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Idlewild are a Scottish rock band formed in December 1995, by Roddy Woomble (vocals), Rod Jones (guitar), Phil Scanlon (bass), and Colin Newton (drums).
Initially their sound obeyed the conventions of 1990s British indie-punk guitar music, but unlike many of their contemporaries, it developed over time, from an edgy and angular sound approaching post-hardcore, as heard in their early material (once described by the NME as "the sound of a flight of stairs falling down a flight of stairs"), to a different, sweeping, melodic rock sound as displayed on their third album The Remote Part. Idlewild are a truly independent band, in that they do not fit into any specific scene, though their sound has clearly been influenced by bands like Blur, Nirvana, Gang Of Four, R.E.M., The Smiths and Fugazi.
Part of Idlewild's early success can be attributed to their singles gaining heavy rotation on Steve Lamacq's Evening Session on BBC Radio 1, as well as his all-round endorsement of them - the diminutive DJ often cites them as one of his favourite bands.
On November 21st 2005, Idlewild announced that after eight years and four albums they were parting ways with their record label Parlophone/EMI. Part of the band statement reads 'The band had fulfilled their record contract and it seemed like a good time to move on.' Since then, they have signed to Sanctuary and released their latest album Make Another World on March 5th 2007.

Beginnings, Captain and Hope Is Important (19951998):
Idlewild, named after the quiet meeting place in frontman Roddy Woomble's favourite book at the time, Anne of Green Gables, formed in December of 1995 in Edinburgh, Scotland when the then 19 year-old Woomble met drummer Colin Newton at a party. The two discovered they had much in common, including similar musical interests and record collections (including the likes of Sonic Youth, Fugazi, Bob Dylan and R.E.M.); by the end of the night, they had discussed forming a band together. Also that evening, the two were introduced to guitarist Rod Jones and the three kept in contact afterwards. They would meet up to listen to music, and began to write songs together. In need of a bassist, they brought Phil Scanlon into the fold due to the fact that he owned a bass guitar. The four began practicing late in the year in a room that has been described as "so cold that all the early songs were written with gloves on".
Idlewild played their first show on 16 January 1996, in the Subway Club in Edinburgh to a crowd of thirty friends, which led to many more shows around Edinburgh throughout the course of the year. In May of 1996 the band, now with over twenty songs written, entered Split Level Studios to record "House Alone", "Suicide" and "Paranoid". The tape of these recordings earned the band many bookings at various venues around Scotland, including the city of Glasgow. Local publications that heard the tape reviewed it favorably. In October the band recorded three other songs, "Self Healer", "Queen of the Troubled Teens", and "Faster", at Chamber Studios, owned by producer Jamie Watson. These songs helped build the strong buzz surrounding the band when they were released on seven inch vinyl.
Phil Scanlon decided to leave the band in February 1997 to concentrate on his studies. Since leaving Idlewild, he has become a highly successful chemical engineer and currently resides in Detroit. Roddy Woomble soon asked his friend Bob Fairfoull to replace the departing bassist. Fairfoull had been present at every Idlewild show since the summer of 1996, and had impressed the others with his spoken-word solo acoustic shows as well as his involvement with Edinburgh's 'Pussy Hoover'. Bob's debut with the band took place on 28 February at Glasgow bar Nice and Sleazy's.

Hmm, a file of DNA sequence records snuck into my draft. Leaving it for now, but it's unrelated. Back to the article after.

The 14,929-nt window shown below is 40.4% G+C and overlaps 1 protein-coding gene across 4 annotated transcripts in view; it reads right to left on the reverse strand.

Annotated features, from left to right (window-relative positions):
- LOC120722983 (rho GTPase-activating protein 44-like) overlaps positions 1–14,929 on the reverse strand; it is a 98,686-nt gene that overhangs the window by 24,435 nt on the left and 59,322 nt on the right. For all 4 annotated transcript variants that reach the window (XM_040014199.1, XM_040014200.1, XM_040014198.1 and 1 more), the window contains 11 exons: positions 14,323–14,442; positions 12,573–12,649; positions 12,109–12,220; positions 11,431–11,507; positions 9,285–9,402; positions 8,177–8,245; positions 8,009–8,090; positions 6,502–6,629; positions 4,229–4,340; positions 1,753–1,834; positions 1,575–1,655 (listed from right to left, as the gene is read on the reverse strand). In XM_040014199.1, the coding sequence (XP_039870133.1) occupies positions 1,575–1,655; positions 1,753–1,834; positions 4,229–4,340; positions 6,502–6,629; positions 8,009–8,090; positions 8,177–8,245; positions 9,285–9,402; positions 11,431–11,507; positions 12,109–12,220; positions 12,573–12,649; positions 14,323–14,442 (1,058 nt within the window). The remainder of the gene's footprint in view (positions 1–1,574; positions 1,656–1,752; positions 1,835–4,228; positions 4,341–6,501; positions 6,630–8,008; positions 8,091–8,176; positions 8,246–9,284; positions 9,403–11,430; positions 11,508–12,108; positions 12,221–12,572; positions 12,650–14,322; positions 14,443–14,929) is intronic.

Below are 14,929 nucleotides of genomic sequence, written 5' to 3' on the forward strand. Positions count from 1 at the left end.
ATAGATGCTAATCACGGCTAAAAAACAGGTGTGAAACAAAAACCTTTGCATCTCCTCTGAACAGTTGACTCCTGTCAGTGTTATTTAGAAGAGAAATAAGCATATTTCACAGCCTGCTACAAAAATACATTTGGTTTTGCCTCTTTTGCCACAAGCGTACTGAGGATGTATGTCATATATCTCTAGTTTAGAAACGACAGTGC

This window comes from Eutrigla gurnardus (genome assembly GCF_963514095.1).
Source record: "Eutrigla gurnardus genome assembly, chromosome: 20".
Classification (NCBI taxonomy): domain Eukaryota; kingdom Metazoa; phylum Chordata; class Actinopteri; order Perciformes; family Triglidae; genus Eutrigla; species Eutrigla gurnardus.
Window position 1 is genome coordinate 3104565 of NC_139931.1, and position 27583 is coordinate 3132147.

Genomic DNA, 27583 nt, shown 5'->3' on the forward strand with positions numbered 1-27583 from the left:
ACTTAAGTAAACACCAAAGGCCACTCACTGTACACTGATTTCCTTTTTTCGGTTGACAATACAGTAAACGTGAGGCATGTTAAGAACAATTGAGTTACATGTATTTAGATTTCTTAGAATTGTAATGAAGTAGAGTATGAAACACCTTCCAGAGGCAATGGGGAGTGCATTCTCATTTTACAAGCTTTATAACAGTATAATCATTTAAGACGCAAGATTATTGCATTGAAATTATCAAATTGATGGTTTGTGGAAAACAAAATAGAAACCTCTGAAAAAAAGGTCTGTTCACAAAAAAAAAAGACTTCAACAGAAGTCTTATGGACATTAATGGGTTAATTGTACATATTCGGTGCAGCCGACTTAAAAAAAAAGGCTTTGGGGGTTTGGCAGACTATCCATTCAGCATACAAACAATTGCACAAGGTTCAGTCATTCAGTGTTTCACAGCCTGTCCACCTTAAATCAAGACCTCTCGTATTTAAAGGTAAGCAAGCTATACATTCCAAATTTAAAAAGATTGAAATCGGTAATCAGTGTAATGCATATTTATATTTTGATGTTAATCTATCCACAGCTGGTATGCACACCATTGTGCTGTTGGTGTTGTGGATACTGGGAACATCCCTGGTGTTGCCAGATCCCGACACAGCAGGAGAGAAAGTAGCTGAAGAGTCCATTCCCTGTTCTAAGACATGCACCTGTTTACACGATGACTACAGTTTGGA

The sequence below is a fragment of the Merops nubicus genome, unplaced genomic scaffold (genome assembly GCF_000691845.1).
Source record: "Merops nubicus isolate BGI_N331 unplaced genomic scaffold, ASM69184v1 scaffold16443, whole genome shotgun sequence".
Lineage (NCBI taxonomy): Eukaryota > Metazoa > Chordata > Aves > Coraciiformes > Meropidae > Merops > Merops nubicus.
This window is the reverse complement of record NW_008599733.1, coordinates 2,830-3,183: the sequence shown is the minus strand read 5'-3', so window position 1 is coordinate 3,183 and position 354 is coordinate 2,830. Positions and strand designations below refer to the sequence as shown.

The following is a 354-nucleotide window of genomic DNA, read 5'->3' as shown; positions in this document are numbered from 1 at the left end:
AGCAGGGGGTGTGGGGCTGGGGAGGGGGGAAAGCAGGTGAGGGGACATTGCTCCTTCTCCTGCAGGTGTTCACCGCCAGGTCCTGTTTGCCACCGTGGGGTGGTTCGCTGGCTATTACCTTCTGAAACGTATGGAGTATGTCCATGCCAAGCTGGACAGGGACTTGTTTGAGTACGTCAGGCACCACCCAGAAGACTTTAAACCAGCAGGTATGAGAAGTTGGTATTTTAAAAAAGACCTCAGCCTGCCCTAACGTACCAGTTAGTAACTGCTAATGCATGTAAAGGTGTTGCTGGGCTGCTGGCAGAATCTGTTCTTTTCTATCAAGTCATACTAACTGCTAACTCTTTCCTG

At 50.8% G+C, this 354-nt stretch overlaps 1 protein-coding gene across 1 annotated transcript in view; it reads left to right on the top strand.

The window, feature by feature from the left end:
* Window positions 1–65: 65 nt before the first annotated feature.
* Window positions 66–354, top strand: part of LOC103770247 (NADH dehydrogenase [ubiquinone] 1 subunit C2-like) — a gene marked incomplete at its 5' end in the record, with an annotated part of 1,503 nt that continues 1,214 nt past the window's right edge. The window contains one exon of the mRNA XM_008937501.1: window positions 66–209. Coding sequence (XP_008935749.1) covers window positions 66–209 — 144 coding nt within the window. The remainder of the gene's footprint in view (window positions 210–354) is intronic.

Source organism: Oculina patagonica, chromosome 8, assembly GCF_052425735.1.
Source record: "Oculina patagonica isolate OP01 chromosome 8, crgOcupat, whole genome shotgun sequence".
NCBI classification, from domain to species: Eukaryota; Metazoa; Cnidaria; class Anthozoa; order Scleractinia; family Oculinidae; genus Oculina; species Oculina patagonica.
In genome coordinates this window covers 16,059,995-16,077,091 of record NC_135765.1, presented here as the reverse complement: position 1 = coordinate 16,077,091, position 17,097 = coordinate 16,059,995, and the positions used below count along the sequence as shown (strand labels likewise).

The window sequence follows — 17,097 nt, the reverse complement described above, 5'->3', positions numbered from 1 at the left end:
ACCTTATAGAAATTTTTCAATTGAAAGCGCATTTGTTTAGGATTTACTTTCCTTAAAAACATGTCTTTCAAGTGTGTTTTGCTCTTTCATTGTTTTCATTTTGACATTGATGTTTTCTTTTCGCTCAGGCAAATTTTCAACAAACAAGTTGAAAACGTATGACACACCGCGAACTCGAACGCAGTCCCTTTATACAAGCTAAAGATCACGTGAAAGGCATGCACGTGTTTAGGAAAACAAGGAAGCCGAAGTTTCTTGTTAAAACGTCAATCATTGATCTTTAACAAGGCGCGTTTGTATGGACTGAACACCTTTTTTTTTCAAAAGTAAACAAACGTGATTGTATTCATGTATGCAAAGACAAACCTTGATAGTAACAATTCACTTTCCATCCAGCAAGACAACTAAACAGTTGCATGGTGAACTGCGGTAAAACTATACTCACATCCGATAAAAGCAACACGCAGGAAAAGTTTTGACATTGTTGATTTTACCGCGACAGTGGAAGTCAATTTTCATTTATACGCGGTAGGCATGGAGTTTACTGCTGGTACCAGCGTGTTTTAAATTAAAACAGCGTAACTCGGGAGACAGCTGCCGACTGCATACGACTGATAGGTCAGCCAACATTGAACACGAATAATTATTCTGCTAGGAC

The band's debut single "Queen of the Troubled Teens" was released on 17 March 1997, and built upon the chaotic reputation of their shows. Radio Scotland DJ Peter Easton and influential Radio One DJ Steve Lamacq came across copies. Lamacq was particularly impressed with the track "Self Healer" and asked, on the air, that if anyone knew anything about the band, they should contact him. In the summer of 1997 Idlewild played their first London shows which were attended by the likes of Lamacq, and representatives from Deceptive Records. Reviews at this time, in the pages of NME and Melody Maker compared their live gigs to "a flight of stairs falling down a flight of stairs". The band were soon asked to record a single for Fierce Panda and to record an EP/mini-album with Deceptive Records. In October 1997 the band spent six days with producer Paul Tipler in River Studios (located in South London). The result was Captain, which the band describes as "an innocent, frank nugget of noise pop magic". After the release of the "Chandelier" single, the band signed a deal with Food Records/EMI in December, since the band liked Blur a lot, who were already signed to the label. Following the record deal the members quit their respective jobs or university courses.
1998 marked the year where the public became actively aware of Idlewild, who kicked off the year with their first UK tour, supporting the band Midget. The release of Captain on the 18 January received positive reviews in the NME, Melody Maker and Kerrang! [citation needed]. In February the band re-entered the studio, once again with Paul Tipler to record their first full-length album for Food Records. Two singles were released before the album's release, "A Film for the Future" (compared to "Smells Like Teen Spirit" by one journalist) and "Everyone Says You're So Fragile". Both singles helped to expand the band's growing fanbase alongside notable appearances at summer festivals. October marked the arrival of their debut album Hope Is Important which the band now describes as "a confused, skewered, noisy, sad pop record". Further singles from the album included, "I'm a Message" and fan favorite "When I Argue I See Shapes". Tours supporting Ash, Placebo and Manic Street Preachers followed the release.